11:46, May 03 251 0 theguardian.com

2018-05-03 11:46:09
UK's longest-serving prisoner released after nearly 43 years

Britain’s longest-serving prisoner has been released after nearly 43 years.

John Massey, 69, was convicted in 1975 of the murder of Charlie Higgins, a pub doorman, and was handed a mandatory 20-year life sentence – but he spent more than twice as long in jail after escaping on two occasions to say goodbye to dying members of his family in Kentish Town, north London.

Massey’s extraordinary story includes a prison break from Pentonville in 2012, in an attempt to see his mother, May Massey, on her deathbed. He had been denied compassionate leave.

He had served a sentence almost two decades longer than other prisoner in the UK convicted of a similar crime when he walked out of HMP Warren Hill in Suffolk on Wednesday morning.

Since Massey’s escape in 2012, he has had three pleas for freedom rejected by the Parole Board and served time in Belmarsh, one of the UK’s highest security prisons.

Last week a panel decided that Massey, who has seen the inside of nearly every jail in the country, should be freed.

Massey first escaped in 1994 by climbing out of a pub window while on an escorted home visit to see his parents in north London. He travelled to Spain where he stayed for three years before being extradited and sent back to prison.

In 2007, he broke parole conditions to sit by his father Jack’s deathbed. On another occasion, he walked out of an open prison to visit his sister, Carol, who had a terminal illness after being denied compassionate leave.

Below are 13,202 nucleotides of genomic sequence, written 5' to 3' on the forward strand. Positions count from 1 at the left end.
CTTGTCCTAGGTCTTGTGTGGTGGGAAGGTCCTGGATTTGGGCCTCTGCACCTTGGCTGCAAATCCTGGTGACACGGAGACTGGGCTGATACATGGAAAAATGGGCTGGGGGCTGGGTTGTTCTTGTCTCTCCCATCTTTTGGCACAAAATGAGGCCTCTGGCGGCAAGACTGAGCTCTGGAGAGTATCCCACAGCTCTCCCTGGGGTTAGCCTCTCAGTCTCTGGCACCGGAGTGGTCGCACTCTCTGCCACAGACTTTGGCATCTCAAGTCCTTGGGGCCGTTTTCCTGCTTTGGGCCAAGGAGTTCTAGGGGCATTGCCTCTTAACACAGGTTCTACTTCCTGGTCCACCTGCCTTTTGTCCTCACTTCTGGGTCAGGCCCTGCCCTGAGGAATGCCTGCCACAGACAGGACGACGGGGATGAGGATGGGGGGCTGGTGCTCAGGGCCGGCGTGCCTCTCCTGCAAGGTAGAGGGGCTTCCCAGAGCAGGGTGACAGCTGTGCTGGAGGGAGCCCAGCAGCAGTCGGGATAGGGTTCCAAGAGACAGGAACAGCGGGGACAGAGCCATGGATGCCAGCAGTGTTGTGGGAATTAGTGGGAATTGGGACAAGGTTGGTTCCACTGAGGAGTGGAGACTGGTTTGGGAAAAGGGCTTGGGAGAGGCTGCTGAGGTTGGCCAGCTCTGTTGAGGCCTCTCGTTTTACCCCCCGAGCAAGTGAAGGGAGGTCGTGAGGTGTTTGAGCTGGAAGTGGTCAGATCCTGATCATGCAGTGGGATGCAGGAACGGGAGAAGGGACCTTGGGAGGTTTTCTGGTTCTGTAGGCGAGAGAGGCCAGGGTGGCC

Massey said on his release: “I have always deeply regretted the crime I committed and am aware of the consequences and the suffering it caused. It happened in a moment of madness.

“I have served my sentence with remorse and am thankful the Parole Board have come to the decision that I should now be released.”

His solicitor, John Turner, who has fought to secure Massey’s freedom for a decade, said: “John’s release is long overdue and I am absolutely thrilled for John and his relatives, whom I have worked closely with for a number of years. John comes from an extremely tight-knit family who have supported him throughout his many years in prison.”

He said Massey’s escape attempts had been tied to a sense of loyalty towards a family who had stood by him, adding: “John is a proud man – some may even say stubborn – and having acted for him for many years, he has been candid in explaining that he would have acted in the same way again if he was ever put in a similar position.”

Turner said despite breaking rules, his client posed no danger to the public. Massey, an accomplished self-taught blues guitarist, has to fulfil strict parole conditions.

The Parole Board hearing a fortnight ago, where his case for release was supported by a key worker, prison staff and his probation officer, had gone as well as could be hoped, Massey said.

“I really wasn’t expecting it. I didn’t want to feel hope. I know the system and I did not want to think about going through the parole process yet again, and having to wait another year,” he added.

Massey was later told a bed at a halfway house in London would need to be found before he could leave his cell. Some prisoners, he said, had waited months.

“I’d be happy to get a sleeping bag and kip under the railway arches if it meant I could leave this place,” he said.